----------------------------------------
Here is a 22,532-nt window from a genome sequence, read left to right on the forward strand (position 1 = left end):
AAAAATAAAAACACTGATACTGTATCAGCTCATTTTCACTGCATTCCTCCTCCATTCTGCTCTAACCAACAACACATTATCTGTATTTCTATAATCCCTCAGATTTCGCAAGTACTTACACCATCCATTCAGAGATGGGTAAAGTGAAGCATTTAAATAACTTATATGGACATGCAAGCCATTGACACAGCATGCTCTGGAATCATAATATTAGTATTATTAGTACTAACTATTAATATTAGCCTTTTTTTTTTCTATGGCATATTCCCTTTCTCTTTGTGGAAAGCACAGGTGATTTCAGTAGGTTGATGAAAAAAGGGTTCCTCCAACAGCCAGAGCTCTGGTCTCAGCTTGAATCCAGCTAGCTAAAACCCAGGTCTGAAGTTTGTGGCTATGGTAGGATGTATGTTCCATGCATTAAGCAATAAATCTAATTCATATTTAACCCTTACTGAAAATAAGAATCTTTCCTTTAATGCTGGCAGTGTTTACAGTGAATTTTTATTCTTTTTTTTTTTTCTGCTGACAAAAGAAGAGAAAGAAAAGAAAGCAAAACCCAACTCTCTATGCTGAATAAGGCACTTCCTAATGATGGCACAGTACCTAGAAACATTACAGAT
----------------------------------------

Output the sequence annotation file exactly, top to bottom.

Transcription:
Here is a 22,532-nt window from a genome sequence, read left to right on the forward strand (position 1 = left end):
AAAAATAAAAACACTGATACTGTATCAGCTCATTTTCACTGCATTCCTCCTCCATTCTGCTCTAACCAACAACACATTATCTGTATTTCTATAATCCCTCAGATTTCGCAAGTACTTACACCATCCATTCAGAGATGGGTAAAGTGAAGCATTTAAATAACTTATATGGACATGCAAGCCATTGACACAGCATGCTCTGGAATCATAATATTAGTATTATTAGTACTAACTATTAATATTAGCCTTTTTTTTTTCTATGGCATATTCCCTTTCTCTTTGTGGAAAGCACAGGTGATTTCAGTAGGTTGATGAAAAAAGGGTTCCTCCAACAGCCAGAGCTCTGGTCTCAGCTTGAATCCAGCTAGCTAAAACCCAGGTCTGAAGTTTGTGGCTATGGTAGGATGTATGTTCCATGCATTAAGCAATAAATCTAATTCATATTTAACCCTTACTGAAAATAAGAATCTTTCCTTTAATGCTGGCAGTGTTTACAGTGAATTTTTATTCTTTTTTTTTTTTCTGCTGACAAAAGAAGAGAAAGAAAAGAAAGCAAAACCCAACTCTCTATGCTGAATAAGGCACTTCCTAATGATGGCACAGTACCTAGAAACATTACAGAT